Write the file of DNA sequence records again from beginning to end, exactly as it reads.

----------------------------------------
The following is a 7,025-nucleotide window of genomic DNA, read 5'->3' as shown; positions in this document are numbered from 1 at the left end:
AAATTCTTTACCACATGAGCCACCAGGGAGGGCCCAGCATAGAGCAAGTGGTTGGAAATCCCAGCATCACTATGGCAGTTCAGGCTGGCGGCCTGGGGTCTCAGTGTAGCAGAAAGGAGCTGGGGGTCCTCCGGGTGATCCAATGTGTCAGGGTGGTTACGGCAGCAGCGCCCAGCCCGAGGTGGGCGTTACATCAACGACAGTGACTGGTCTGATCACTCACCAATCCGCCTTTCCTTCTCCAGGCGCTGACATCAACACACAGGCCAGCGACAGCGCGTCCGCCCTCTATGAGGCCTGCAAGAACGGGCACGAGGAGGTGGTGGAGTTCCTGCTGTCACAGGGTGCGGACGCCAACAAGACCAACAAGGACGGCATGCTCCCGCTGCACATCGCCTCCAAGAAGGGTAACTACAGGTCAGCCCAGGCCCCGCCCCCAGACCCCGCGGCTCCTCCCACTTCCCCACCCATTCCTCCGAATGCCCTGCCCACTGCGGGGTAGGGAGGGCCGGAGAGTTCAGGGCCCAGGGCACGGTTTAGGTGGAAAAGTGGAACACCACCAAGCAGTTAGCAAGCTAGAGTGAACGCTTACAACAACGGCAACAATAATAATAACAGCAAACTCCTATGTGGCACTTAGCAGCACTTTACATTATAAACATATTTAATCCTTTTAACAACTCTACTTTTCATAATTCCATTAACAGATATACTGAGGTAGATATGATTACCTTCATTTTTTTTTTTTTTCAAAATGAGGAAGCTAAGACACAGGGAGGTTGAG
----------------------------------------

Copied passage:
The following is a 7,025-nucleotide window of genomic DNA, read 5'->3' as shown; positions in this document are numbered from 1 at the left end:
AAATTCTTTACCACATGAGCCACCAGGGAGGGCCCAGCATAGAGCAAGTGGTTGGAAATCCCAGCATCACTATGGCAGTTCAGGCTGGCGGCCTGGGGTCTCAGTGTAGCAGAAAGGAGCTGGGGGTCCTCCGGGTGATCCAATGTGTCAGGGTGGTTACGGCAGCAGCGCCCAGCCCGAGGTGGGCGTTACATCAACGACAGTGACTGGTCTGATCACTCACCAATCCGCCTTTCCTTCTCCAGGCGCTGACATCAACACACAGGCCAGCGACAGCGCGTCCGCCCTCTATGAGGCCTGCAAGAACGGGCACGAGGAGGTGGTGGAGTTCCTGCTGTCACAGGGTGCGGACGCCAACAAGACCAACAAGGACGGCATGCTCCCGCTGCACATCGCCTCCAAGAAGGGTAACTACAGGTCAGCCCAGGCCCCGCCCCCAGACCCCGCGGCTCCTCCCACTTCCCCACCCATTCCTCCGAATGCCCTGCCCACTGCGGGGTAGGGAGGGCCGGAGAGTTCAGGGCCCAGGGCACGGTTTAGGTGGAAAAGTGGAACACCACCAAGCAGTTAGCAAGCTAGAGTGAACGCTTACAACAACGGCAACAATAATAATAACAGCAAACTCCTATGTGGCACTTAGCAGCACTTTACATTATAAACATATTTAATCCTTTTAACAACTCTACTTTTCATAATTCCATTAACAGATATACTGAGGTAGATATGATTACCTTCATTTTTTTTTTTTTTCAAAATGAGGAAGCTAAGACACAGGGAGGTTGAG